If any the numerous high-rise plans announced in the last few come to fruition, the same fate awaits First Canadian Place, a tower that has been the tallest in Toronto (and Canada) for a generation. In fact, in 10 years, the white marble headquarters of the Bank of Montreal might even struggle to make the list of the top five tallest buildings in the city.
Here's a look at what the ranking of tallest buildings might look like come 2025.
UberX allows any Canadian citizen or permanent resident over 21 years of age with a recent four-door vehicle, valid driving license and insurance policy to begin accepting fares. The controversial concept has come under fire from cities and taxi industry groups around the world. The City of Toronto launched legal action last November, citing "serious concerns" about the safety of UberX.
If last year's event is any guide, there will be massive demand for the cards, which advertise sales on everything from silk underwear to table salt. Thousands of people lined up around the block in March 2014 for a chance to snag one of several thousand signs, surprising staff. General Manager Russell Lazar said he was taking signs off the shop floor to meet demand.
Founded by friends Jack Levinson, a gym teacher, and Earl Linzon, an accounting clerk, with $1,600 start-up cash, the first restaurant was located on the ground floor of a converted Victorian home row house. In the front bay window, workers in crisp white shirts worked over trays of ingredients. Long-haired, shoeless young men lounged on the steps outside, despite a sign telling them not to.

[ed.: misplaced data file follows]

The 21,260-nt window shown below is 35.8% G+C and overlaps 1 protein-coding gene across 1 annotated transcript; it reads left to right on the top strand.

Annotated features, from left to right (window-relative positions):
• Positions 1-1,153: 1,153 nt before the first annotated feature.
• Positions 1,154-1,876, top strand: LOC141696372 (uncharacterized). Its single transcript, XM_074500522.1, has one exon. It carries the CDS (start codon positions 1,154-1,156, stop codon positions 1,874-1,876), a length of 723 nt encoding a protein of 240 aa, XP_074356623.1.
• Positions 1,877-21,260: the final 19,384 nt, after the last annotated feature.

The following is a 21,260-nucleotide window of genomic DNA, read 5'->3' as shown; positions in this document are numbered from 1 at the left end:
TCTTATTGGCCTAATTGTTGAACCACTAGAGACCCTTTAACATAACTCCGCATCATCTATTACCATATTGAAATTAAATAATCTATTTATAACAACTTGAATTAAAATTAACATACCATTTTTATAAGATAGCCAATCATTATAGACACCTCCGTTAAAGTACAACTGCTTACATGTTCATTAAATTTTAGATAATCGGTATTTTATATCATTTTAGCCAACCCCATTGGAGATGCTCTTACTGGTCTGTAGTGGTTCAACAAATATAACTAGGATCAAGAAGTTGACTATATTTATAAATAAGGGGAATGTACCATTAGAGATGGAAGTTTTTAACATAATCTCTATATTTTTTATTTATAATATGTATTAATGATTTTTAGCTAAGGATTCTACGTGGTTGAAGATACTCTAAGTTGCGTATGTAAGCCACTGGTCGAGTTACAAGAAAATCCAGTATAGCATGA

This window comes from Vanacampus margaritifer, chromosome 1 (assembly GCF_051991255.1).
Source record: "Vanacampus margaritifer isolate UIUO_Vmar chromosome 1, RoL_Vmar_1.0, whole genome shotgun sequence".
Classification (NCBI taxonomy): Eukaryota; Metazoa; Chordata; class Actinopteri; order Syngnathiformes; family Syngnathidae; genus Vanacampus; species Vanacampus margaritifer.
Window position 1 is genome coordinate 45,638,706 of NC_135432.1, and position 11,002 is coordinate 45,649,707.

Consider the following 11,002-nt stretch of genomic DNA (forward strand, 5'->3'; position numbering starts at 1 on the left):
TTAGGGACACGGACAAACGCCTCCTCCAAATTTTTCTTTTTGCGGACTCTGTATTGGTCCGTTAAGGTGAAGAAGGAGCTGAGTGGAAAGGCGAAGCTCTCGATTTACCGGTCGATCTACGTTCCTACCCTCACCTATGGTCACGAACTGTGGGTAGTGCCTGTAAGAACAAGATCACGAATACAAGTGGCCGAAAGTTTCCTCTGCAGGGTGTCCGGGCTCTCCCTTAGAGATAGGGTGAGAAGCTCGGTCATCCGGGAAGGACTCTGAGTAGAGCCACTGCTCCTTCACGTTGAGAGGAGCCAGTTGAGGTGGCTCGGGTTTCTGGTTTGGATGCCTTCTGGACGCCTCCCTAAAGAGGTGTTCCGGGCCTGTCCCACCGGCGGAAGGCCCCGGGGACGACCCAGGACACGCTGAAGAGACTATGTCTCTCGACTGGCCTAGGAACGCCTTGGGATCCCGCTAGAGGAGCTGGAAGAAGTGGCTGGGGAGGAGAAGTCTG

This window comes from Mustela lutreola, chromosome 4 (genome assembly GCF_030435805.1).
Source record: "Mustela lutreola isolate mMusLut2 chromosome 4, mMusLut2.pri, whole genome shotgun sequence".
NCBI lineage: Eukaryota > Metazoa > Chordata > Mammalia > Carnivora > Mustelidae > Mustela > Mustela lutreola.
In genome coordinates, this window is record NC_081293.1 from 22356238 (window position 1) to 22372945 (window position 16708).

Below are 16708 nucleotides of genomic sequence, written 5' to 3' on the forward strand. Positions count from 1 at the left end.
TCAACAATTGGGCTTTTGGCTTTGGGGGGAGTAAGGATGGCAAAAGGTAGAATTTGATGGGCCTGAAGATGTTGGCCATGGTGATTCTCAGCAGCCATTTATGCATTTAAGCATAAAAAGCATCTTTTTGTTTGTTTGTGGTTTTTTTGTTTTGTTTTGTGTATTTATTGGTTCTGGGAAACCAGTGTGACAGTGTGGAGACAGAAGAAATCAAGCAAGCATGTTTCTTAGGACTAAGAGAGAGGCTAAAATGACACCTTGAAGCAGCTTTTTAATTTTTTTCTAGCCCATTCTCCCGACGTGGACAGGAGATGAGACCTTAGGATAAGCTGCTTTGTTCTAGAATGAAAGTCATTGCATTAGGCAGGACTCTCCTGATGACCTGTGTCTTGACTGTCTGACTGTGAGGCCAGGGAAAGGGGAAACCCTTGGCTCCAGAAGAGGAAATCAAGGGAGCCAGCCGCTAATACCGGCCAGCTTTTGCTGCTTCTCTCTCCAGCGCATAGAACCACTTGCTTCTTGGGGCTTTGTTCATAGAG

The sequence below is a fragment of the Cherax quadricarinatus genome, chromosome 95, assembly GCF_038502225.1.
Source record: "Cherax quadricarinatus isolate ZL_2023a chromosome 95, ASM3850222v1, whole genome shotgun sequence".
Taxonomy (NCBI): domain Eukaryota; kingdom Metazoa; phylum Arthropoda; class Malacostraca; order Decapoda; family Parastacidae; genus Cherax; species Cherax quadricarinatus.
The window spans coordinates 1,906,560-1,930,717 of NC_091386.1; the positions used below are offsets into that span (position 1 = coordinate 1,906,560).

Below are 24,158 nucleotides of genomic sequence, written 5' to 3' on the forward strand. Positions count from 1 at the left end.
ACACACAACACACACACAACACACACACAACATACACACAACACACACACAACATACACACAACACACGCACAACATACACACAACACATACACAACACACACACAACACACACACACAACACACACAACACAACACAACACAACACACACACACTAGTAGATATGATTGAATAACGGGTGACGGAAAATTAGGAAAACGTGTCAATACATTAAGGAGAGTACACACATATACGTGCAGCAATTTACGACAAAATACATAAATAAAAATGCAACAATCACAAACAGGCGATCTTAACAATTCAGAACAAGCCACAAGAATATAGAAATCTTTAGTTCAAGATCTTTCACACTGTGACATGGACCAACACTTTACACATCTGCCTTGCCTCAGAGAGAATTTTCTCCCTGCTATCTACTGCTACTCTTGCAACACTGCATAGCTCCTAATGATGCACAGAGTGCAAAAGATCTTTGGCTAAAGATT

"Giant submarine sandwiches," read a sign in the window.
Everyone knows Toronto has been undergoing profound transformation the last thirty years, but these photos help underscore that fact. Here's a look back at Toronto looked like in the mid to late 1980s, give or take a few years.
It started with Metro Centre, a joint proposal by Canadian Pacific and Canadian National railways to redevelop the sprawling tangle of surplus downtown sidings, marshalling yards, and roundhouses owned by both companies into a massive "city-within-a-city." At the time, it was the largest single improvement scheme ever conceived in North America, possibly the world.